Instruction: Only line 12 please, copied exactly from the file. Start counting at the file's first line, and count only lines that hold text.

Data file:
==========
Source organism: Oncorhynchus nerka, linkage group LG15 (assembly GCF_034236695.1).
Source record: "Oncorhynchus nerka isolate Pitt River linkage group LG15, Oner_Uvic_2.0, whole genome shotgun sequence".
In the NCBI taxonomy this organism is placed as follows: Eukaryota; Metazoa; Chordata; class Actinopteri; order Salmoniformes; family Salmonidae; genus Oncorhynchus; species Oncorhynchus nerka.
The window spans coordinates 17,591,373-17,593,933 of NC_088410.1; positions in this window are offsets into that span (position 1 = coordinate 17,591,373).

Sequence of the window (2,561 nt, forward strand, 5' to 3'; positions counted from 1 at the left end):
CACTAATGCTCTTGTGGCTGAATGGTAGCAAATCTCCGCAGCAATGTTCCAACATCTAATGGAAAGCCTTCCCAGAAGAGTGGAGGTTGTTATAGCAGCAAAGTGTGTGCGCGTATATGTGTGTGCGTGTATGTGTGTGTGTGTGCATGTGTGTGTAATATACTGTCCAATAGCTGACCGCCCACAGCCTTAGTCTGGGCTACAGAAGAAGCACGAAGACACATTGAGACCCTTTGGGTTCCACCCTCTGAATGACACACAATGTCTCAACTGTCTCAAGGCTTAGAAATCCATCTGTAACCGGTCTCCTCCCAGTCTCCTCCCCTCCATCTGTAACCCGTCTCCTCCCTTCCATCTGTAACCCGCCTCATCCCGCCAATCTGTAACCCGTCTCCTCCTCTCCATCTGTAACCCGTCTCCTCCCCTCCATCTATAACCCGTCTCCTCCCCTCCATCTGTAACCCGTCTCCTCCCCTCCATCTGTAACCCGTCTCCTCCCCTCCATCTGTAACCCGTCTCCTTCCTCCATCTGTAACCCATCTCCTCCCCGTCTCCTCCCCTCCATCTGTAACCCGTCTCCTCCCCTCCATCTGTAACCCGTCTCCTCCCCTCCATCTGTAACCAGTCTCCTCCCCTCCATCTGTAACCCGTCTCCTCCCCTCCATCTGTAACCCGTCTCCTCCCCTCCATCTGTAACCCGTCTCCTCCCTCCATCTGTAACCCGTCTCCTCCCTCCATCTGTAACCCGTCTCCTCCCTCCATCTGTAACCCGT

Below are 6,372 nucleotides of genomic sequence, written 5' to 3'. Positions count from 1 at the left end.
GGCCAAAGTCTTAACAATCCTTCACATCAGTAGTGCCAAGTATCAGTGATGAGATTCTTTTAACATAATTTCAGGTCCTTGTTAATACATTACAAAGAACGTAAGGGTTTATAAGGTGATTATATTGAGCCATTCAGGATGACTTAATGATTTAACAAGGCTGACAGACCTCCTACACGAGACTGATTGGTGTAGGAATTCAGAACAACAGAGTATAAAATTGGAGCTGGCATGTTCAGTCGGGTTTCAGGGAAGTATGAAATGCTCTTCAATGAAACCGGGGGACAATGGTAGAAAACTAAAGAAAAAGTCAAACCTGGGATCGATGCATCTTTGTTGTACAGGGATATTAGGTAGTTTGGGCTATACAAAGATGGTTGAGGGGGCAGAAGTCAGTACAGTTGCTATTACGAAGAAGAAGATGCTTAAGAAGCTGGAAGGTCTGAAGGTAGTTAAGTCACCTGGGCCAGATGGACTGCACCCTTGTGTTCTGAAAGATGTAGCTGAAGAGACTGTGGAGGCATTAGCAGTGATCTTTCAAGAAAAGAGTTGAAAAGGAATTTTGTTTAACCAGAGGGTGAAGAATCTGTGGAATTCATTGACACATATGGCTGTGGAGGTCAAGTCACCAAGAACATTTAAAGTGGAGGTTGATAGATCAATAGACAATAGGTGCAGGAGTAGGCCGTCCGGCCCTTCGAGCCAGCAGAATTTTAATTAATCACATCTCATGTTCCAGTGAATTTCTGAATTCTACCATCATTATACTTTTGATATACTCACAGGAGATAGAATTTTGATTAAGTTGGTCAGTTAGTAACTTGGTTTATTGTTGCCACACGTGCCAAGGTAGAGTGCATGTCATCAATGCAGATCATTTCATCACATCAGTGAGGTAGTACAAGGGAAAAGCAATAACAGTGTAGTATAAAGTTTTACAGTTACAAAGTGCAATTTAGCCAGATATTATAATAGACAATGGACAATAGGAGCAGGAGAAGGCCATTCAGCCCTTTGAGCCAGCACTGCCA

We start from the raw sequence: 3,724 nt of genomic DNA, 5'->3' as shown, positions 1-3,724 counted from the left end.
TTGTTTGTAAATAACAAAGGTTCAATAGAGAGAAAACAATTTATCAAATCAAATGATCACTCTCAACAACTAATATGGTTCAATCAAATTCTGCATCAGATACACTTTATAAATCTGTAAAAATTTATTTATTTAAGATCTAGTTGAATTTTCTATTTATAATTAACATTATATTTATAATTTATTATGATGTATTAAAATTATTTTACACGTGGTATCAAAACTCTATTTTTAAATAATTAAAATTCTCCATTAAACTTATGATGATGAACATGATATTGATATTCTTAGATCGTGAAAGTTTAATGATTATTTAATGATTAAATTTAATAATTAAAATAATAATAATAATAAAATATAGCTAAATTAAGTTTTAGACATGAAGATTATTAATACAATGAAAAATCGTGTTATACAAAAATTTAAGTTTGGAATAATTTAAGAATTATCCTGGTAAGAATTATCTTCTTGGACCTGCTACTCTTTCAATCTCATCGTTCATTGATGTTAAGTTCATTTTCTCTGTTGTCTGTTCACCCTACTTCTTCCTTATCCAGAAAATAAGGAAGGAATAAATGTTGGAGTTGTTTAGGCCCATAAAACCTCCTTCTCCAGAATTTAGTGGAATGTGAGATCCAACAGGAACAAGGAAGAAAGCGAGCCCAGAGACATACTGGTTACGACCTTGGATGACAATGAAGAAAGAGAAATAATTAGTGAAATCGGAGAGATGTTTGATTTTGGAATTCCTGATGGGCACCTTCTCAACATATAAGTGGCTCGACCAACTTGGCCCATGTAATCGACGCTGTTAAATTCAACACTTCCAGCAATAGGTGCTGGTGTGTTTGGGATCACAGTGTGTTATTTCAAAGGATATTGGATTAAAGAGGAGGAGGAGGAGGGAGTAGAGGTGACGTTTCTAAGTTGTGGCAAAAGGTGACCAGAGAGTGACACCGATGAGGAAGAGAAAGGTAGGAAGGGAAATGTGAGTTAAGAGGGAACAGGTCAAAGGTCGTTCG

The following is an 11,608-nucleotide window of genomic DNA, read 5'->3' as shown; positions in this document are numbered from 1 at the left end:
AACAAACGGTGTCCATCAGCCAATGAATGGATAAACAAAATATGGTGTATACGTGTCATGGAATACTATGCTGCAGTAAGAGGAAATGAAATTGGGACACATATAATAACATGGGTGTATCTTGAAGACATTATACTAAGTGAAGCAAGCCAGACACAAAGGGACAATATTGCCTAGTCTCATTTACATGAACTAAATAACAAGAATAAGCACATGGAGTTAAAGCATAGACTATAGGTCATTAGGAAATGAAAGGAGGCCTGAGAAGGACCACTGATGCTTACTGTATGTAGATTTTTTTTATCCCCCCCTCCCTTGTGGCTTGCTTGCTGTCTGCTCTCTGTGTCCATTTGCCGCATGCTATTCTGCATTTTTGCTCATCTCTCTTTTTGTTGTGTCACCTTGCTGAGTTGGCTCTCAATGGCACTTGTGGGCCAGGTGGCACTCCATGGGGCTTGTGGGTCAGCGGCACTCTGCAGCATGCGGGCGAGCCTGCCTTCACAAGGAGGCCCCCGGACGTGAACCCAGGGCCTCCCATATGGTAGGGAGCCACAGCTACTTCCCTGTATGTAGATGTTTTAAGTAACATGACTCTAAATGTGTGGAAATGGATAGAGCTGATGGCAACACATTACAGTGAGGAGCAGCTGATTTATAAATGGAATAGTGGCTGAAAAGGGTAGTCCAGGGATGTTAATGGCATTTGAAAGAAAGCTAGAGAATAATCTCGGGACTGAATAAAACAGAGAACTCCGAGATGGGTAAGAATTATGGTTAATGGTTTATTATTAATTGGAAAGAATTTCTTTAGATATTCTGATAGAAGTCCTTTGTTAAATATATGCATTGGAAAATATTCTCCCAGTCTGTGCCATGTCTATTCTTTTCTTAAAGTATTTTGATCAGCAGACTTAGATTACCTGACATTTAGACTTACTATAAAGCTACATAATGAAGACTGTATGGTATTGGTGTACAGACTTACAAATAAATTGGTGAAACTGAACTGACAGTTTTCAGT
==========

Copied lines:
AACAAACGGTGTCCATCAGCCAATGAATGGATAAACAAAATATGGTGTATACGTGTCATGGAATACTATGCTGCAGTAAGAGGAAATGAAATTGGGACACATATAATAACATGGGTGTATCTTGAAGACATTATACTAAGTGAAGCAAGCCAGACACAAAGGGACAATATTGCCTAGTCTCATTTACATGAACTAAATAACAAGAATAAGCACATGGAGTTAAAGCATAGACTATAGGTCATTAGGAAATGAAAGGAGGCCTGAGAAGGACCACTGATGCTTACTGTATGTAGATTTTTTTTATCCCCCCCTCCCTTGTGGCTTGCTTGCTGTCTGCTCTCTGTGTCCATTTGCCGCATGCTATTCTGCATTTTTGCTCATCTCTCTTTTTGTTGTGTCACCTTGCTGAGTTGGCTCTCAATGGCACTTGTGGGCCAGGTGGCACTCCATGGGGCTTGTGGGTCAGCGGCACTCTGCAGCATGCGGGCGAGCCTGCCTTCACAAGGAGGCCCCCGGACGTGAACCCAGGGCCTCCCATATGGTAGGGAGCCACAGCTACTTCCCTGTATGTAGATGTTTTAAGTAACATGACTCTAAATGTGTGGAAATGGATAGAGCTGATGGCAACACATTACAGTGAGGAGCAGCTGATTTATAAATGGAATAGTGGCTGAAAAGGGTAGTCCAGGGATGTTAATGGCATTTGAAAGAAAGCTAGAGAATAATCTCGGGACTGAATAAAACAGAGAACTCCGAGATGGGTAAGAATTATGGTTAATGGTTTATTATTAATTGGAAAGAATTTCTTTAGATATTCTGATAGAAGTCCTTTGTTAAATATATGCATTGGAAAATATTCTCCCAGTCTGTGCCATGTCTATTCTTTTCTTAAAGTATTTTGATCAGCAGACTTAGATTACCTGACATTTAGACTTACTATAAAGCTACATAATGAAGACTGTATGGTATTGGTGTACAGACTTACAAATAAATTGGTGAAACTGAACTGACAGTTTTCAGT